125 Years of German American Rhode Islanders

germanRhode Island; a melting pot

Global culture continues to homogenize, and American cultural elements have spread throughout the world. When everyone can watch Breaking Bad at the same time on their computers (or, unfortunately, Two and Half Men), it’s odd to recall a time when the expanse of an ocean was a barrier between ways of life, rather than a half-day plane ride.

Cultural and social societies have played a crucial role in America’s melting pot, when immigrants left everything that represented their culture and heritage behind to come here and forge new lives.

The German American Cultural Society (GACS) is its own variety of melting pot – a conglomeration of German cultural societies, performance groups, music groups and halls that have come together over the last century. These different components each have their own histories, but the core group will be celebrating its 125th anniversary this April, inspiring a Founders Fest celebration on the 27th.

It’s also the 15th anniversary of a merger that brought longstanding German clubs from Providence and Pawtucket together to form the current organization, which has about 250 members. We spoke with Konrad Schultz and Milton Haupt – past leaders of the Providence and Pawtucket clubs, respectively, and keepers of the historic Society lore. Both joined the clubs after arriving in the U.S. in the 1950s, when a wave of German immigration made for plentiful first-generation members who relied on the clubs for more than social interaction – sports, health insurance and job referrals were often supplied by cultural societies in that era. The German Dramatic Society of Olneyville and the Eintracht Singing Society of Pawtucket were the primary organizations that merged – the Dramatic Society had its origins in presentations of German-language theater, while the Eintracht Society included the Schubert Men’s Choir (founded in 1931) and the Lorelei Women’s Choir (founded in the ’70s), which now have become the Schubert-Lorelei Choir.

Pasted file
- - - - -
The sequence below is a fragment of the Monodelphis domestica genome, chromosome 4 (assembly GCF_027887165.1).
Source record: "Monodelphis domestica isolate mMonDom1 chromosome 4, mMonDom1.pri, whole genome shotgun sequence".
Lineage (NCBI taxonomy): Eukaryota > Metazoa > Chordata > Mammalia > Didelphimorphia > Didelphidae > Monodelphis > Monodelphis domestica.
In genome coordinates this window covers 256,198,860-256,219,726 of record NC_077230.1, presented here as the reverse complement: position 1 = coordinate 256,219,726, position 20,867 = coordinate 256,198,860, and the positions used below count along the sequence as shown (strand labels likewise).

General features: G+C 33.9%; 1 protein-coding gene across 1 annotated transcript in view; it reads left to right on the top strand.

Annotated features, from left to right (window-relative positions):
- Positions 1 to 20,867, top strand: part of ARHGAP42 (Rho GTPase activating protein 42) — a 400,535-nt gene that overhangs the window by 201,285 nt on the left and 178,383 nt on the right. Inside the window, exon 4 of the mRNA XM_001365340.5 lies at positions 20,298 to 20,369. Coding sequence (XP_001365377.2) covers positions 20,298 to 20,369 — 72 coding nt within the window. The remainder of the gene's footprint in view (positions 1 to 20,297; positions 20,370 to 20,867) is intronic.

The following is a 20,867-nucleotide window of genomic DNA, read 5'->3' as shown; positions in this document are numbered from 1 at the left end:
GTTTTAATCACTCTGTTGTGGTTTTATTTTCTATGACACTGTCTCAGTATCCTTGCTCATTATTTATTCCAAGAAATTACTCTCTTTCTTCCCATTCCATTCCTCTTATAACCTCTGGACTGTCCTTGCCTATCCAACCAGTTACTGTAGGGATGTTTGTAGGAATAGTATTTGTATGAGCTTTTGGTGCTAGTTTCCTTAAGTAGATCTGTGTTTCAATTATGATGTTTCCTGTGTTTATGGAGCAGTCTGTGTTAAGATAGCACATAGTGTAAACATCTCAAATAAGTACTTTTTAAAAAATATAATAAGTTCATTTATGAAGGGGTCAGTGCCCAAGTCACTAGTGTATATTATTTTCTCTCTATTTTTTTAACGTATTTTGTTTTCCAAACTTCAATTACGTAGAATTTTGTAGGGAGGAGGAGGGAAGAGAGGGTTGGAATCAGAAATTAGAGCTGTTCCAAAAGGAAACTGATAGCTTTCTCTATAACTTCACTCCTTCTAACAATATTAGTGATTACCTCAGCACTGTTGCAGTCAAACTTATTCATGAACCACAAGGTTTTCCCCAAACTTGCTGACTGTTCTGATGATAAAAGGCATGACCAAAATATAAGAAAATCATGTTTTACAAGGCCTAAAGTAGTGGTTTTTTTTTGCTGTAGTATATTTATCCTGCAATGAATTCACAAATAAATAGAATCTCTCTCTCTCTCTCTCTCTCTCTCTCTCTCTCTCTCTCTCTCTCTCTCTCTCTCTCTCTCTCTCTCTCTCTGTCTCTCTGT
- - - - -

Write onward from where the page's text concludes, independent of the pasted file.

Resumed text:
You can visit the GACS on any given Friday at their Ratskeller at 78 Carter Ave. Target the third Friday of the month, when they celebrate Trachtenabend – basically, dress-up night. You’re likely to see a lot more lederhosen and authentic old-school German fashion that night, but the Ratskeller is open every Friday. We dropped by on a recent, non-Trachtenabend Friday, and still saw some Lederhosen and Tyrolian hats. We also had several varieties of Wurst, some that are hard to find in the U.S., some German beer hand-picked by Amy Johanna Ahlberg, who focuses on quality and brew variations that are both typical of their regions and difficult to find in the U.S. Her favorite? Altbier, a staple of the Dusseldorf region. We also saw an eclectic human mix – from folks in their 20s to folks in their 80s, and from native German speakers to food and beer fans with no German heritage at all. Darts, pool and a boardgame involving world conquest and the building of train lines were taking place in various parts of the underground bar. German and English were spoken in equal measures, while Dave Palmer, the in-house accordionist accompanied a wide variety of drinking song requests. The atmosphere overall was very welcoming. In a bar, the bartender wants you to feel welcome. In a club, at least half the people there want you to feel welcome – and welcoming they certainly were!

One odd detail of Motif’s Friday visit – the upstairs performance hall was full of people in Lederhosen dancing to Zydeco music. “The upstairs hall is rented out for a lot of performances,” says Lynn Rivard, president of the Schubert-Lorelei Choir. “It’s the oldest wooden floor performance venue in RI – that all-wood floor gives it a special acoustic quality,” adds Ahlberg. The large hall was originally built for gymnastics – the workout of choice for Germans through the 1950s and ’60s. The pommel horses and parallel bars are long gone now, although above the drop ceiling are attachments for the rings and climbing ropes, according to Rivard.

At the Founders Fest, that hall will be filled with the German musical stylings of both the choir and the folk dancing group. This celebratory evening will include hors d’oeuvres and lots of German ambiance and beer. It will also feature performances by Gigi Mitchell Velasco and Noel Velasco, one of Rhode Island’s three tenors.

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